Once we were both inside, she studied me with a curious expression. “Is everything okay?”
“I, ah…Not really.”
She waved her hand to indicate I should follow her into the oblong kitchen/dining room area. Our floor plans were almost identical, but her furnishing was as modern and fashionable as she herself was. She sat in a straight-backed chair at the black lacquered table. I remained standing, restless despite my fatigue.
“You want to talk about it?” she prompted.
Sort of. I mean, that’s why I was here, but the words didn’t exactly burst forth.
How did my family do this? If I explained how the evening had begun so promisingly, only to end in my being dumped and rejected, wouldn’t it start stinging all over again? Wouldn’t I sound like a pathetic loser? Clearly, if spilling your guts was an Olympic event, I wouldn’t make it past the qualifying round.
Besides, although Amanda was arguably my closest friend, we had an unspoken agreement not to discuss Trevor much. He had never hit it off with her, which I’d found ironic considering the huge number of men she did like. It was a little embarrassing to find out she’d been right.
I stared at her blankly.
“I’ve got some vino in the fridge,” she offered. “Want me to break it out?”
As long as it wasn’t the type of cabernet sauvignon you were supposed to pair with lamb. “Trevor and I broke up.” The admission got me going—pushed me over the edge and unleashed the building g-forces.
Amanda’s memorable violet eyes widened in shock as I paced around the table, explaining in rapid-fire delivery that I was somehow “too bland” for the man who had proclaimed to love me as recently as…Well, I couldn’t specifically remember the last time he’d said it, but still! Then I talked about how Hargrave NonFiction, people who’d reportedly paid six figures for the biography of a supermodel’s Chihuahua, didn’t want me either.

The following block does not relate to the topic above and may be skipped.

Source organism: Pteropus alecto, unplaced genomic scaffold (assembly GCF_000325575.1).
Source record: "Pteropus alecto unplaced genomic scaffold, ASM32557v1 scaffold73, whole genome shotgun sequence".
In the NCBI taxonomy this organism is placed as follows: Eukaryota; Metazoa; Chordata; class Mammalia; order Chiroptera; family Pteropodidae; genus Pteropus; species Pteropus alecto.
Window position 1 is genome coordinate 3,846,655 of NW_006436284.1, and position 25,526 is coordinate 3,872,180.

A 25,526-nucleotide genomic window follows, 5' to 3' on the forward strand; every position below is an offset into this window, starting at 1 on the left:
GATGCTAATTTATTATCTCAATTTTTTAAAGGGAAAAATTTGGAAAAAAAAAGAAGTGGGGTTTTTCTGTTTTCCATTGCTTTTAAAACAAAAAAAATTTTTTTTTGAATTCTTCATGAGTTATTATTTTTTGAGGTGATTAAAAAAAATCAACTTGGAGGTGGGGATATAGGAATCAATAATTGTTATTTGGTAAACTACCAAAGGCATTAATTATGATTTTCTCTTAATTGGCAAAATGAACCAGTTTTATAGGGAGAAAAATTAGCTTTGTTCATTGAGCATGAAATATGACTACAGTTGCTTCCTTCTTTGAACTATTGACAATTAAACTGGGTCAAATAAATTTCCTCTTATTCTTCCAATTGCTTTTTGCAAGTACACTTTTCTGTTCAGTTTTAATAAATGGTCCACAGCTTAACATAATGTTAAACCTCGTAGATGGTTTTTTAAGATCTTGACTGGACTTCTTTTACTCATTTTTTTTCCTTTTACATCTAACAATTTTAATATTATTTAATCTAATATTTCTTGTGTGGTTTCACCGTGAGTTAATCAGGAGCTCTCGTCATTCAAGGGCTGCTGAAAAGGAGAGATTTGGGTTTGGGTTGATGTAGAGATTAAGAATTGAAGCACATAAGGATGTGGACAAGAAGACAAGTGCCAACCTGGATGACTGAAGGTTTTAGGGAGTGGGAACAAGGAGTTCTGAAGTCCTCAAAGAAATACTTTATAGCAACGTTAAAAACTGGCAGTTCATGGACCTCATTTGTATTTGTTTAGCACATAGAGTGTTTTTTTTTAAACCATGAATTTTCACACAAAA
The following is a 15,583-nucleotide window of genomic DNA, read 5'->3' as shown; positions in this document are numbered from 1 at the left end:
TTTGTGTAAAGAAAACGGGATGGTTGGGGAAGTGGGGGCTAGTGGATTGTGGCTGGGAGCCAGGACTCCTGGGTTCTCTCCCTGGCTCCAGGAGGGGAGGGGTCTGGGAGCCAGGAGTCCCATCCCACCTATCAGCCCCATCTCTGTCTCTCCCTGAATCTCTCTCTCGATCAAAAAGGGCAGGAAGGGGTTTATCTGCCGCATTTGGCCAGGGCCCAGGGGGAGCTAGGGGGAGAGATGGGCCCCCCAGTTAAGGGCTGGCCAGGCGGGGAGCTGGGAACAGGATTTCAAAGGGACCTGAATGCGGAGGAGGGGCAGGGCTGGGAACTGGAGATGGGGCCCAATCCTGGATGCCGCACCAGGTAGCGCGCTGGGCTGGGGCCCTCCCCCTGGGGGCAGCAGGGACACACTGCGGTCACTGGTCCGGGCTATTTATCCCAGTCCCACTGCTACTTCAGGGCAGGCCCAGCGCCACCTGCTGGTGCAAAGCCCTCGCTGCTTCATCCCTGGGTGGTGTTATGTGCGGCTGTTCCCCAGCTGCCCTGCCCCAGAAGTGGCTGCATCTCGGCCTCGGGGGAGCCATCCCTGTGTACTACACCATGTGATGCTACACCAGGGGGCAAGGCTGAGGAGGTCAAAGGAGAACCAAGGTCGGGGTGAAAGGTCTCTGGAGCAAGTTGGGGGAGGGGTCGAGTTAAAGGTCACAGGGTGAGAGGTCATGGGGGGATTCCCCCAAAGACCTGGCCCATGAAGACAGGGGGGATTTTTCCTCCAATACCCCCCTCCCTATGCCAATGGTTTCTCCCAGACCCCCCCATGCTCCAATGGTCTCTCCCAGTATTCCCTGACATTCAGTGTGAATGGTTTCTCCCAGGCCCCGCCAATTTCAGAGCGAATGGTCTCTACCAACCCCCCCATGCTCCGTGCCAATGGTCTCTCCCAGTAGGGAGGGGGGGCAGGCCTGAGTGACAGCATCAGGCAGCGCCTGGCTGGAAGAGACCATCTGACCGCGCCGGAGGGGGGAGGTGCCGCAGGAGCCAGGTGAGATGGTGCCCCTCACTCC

At some point, Amanda poured us each glasses of white wine. Having had practice with people sharing tales of woe over cocktails, she was a seasoned pro at listening. Mostly, she muttered little sounds of encouragement and, where appropriate, a briefly interjected, “That pompous bastard.” All much appreciated. When I finally wound down, I slumped into one of the matching chairs, realizing I did feel oddly better. Maybe there was something to be said for this talking stuff out.
But they’d be serving sorbets in hell before I worked cracked nipples into a conversation.
“Wow.” Amanda heaved a sigh. “I’ve never heard you say so much at one time. You’re good and truly pissed off.”
“You don’t think I should be?”
“Are you kidding? I’m ecstatic. I mean, not about the rotten night, but everything will work out in the long run. This just gives you the chance to write an even more kick-ass cookbook. And I never was convinced that Trevor was the right guy for you.”
After tonight, I was inclined to agree. Who the hell did he think he was? The encounter at the restaurant had knocked me so off balance that his unexpected criticism had temporarily made me feel lacking somehow. Colorless and insignificant. But the only thing wrong with me were the hours I’d wasted on an ungrateful egomaniac.
I’ll show him colorless.
I slapped my hands down on the table and leaned forward. “You know what? I want to get—”
“Sloshed?” She stood to get us more refills.
My friend, the ever helpful bartender. When life hands you lemons, do tequila shots.
“No. Well, maybe.” I was getting there, since I’d been pretty tired even before the first couple of glasses. “But I was going to say even.”